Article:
What's more, Nebel and his colleagues are now seeking contributions to fund the development of what they say would be a 100-megawatt fusion plant - a "Phase 3" effort projected to cost $200 million and take four years.

"Successful Phase 3 marks the end of fossil fuels," the Web site proclaims.

Success isn't assured. The WB-8 experiment could conceivably show that the approach pioneered by Bussard, known as inertial electrostatic confinement fusion or IEC fusion, can't be scaled up to produce more power than it consumes. And if Nebel's team comes to that conclusion, he doesn't plan to pull any punches.

"No B.S. and no excuses," Nebel told me over the weekend. "If it looks like we have a problem with this, we're going to tell them."
Now that is a really different attitude from what has gone on in ITER. It was obvious to me a few years ago that the program was in trouble. But only in the last year have they admitted it by slipping the schedule by almost three years. So far.

You can read my earlier post on what I learned from EMC2 at WB-D which has some nice pictures of experiments and their proposed 100 MW device.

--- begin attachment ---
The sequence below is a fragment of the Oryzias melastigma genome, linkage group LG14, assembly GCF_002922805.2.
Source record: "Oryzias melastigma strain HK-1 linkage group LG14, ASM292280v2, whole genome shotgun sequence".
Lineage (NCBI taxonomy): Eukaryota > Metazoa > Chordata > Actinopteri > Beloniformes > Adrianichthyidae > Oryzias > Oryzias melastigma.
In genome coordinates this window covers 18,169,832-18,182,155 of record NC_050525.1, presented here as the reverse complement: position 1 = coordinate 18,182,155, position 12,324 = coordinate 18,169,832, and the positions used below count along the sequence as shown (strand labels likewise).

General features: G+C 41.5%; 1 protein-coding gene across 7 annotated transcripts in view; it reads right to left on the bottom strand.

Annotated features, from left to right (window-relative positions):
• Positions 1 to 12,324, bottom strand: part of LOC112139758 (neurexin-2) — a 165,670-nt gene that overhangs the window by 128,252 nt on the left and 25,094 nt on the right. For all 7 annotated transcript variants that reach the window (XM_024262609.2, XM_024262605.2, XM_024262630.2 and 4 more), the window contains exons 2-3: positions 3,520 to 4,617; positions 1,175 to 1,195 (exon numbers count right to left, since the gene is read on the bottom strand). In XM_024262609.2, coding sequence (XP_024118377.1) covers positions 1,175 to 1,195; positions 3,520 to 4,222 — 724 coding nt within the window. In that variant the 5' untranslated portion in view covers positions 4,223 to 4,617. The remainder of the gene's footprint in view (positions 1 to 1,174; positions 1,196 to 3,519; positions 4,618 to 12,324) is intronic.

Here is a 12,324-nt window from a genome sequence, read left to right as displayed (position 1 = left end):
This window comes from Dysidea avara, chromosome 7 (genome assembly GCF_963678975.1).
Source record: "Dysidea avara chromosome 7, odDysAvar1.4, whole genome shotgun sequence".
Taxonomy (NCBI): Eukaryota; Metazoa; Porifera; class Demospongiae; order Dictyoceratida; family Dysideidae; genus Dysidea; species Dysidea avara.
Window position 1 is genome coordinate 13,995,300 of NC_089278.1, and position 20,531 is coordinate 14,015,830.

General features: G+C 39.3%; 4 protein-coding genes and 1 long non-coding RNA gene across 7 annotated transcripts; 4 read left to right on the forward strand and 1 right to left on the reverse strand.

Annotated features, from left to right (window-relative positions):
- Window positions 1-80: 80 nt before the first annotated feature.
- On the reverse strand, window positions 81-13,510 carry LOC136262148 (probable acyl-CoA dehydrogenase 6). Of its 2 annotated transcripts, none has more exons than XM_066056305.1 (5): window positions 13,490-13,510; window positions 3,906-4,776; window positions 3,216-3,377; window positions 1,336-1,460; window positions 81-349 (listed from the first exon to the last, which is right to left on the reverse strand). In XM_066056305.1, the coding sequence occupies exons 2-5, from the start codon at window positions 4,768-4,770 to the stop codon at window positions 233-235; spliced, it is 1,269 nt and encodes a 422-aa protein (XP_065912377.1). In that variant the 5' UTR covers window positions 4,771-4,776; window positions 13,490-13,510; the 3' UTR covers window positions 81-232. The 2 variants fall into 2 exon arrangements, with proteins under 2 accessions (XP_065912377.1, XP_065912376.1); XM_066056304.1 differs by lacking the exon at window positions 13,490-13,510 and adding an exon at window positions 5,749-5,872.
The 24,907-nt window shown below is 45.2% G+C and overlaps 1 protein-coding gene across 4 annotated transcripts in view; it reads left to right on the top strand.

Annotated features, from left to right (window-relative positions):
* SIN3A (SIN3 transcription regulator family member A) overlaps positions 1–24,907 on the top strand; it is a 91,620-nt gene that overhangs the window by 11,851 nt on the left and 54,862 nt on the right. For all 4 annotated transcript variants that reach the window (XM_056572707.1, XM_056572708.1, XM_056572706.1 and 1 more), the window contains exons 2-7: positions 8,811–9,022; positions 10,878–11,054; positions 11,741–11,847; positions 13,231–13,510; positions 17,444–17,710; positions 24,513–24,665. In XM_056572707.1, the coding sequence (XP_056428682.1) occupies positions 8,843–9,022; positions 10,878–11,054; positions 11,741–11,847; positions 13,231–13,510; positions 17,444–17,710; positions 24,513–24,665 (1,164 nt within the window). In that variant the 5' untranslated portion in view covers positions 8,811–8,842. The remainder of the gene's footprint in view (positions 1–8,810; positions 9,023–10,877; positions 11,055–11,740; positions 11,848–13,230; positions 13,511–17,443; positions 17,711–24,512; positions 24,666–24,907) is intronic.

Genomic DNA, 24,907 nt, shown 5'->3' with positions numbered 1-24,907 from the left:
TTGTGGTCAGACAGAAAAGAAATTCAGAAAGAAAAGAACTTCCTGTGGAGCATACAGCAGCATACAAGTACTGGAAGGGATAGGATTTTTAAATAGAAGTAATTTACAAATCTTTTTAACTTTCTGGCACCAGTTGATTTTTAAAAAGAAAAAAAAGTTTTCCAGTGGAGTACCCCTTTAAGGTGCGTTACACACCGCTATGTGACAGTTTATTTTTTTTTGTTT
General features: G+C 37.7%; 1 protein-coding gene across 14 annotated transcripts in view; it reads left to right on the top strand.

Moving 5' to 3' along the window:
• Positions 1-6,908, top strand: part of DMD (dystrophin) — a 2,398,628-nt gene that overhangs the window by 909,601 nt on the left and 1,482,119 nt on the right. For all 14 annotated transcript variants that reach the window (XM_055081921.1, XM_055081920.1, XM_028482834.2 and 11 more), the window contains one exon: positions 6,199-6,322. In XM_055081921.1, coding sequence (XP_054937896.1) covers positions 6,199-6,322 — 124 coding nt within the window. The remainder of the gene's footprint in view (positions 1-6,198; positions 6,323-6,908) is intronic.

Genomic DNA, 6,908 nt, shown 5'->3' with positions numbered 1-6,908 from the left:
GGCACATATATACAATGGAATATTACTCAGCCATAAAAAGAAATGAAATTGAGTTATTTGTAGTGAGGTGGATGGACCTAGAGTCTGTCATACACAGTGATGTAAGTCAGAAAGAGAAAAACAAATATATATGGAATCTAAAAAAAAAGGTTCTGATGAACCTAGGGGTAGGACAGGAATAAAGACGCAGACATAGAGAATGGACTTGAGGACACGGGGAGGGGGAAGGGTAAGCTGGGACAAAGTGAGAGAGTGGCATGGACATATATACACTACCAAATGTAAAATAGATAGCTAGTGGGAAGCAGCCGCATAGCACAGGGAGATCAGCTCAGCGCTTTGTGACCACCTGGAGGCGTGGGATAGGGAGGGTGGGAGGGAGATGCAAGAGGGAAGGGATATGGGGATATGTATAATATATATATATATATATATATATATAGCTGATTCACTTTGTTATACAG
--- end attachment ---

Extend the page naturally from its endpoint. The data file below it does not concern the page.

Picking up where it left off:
Thursday, March 18, 2010



EMC2 (Polywell Fusion) has updated their site with an image of WB-8 shown above. The Drawing is labeled as "with diagnostics".

And then there is this picture:

WB-D 100MW Polywell Demo Device

Your Contributions Will Help Us Design The WB-D Polywell Device

Send your supporting contributions to:

New Mexico Community Foundation

Contact Energy Matter Conversion Corporation

1202 Parkway Drive Suite A
Santa Fe, NM 87507
Phone: 505-471-2050
Email: Rick at Emc2fusion dot com
There is considerable speculation at Talk Polywell as to what it all means.

And since from time to time there are people reading here who need to be brought up to speed on fusion I'm reposting my usual: You can learn the basics of fusion energy by reading Principles of Fusion Energy: An Introduction to Fusion Energy for Students of Science and Engineering

Polywell is a little more complicated. You can learn more about Polywell and its potential at: Bussard's IEC Fusion Technology (Polywell Fusion) Explained

The American Thinker has a good article up with the basics.

And the best part? We Will Know In Two Years or less.

I'm a big fan of small fusion projects. Especially after hearing what Plasma Physicist and author of Principles of Plasma PhysicsDr. Nicholas Krall said, "We spent $15 billion dollars studying tokamaks and what we learned about them is that they are no damn good." And they seem really hard to build even. And who knows, if the Polywell experiments being done by the US Navy are successful the ITER project may just wind up as a big hole in the ground in France.


Here is the progress report given so far by EMC2:
EMC2 Fusion Development Corporation has been formed as a charitable research and development organization in frontier energy technologies with emphasis on fusion.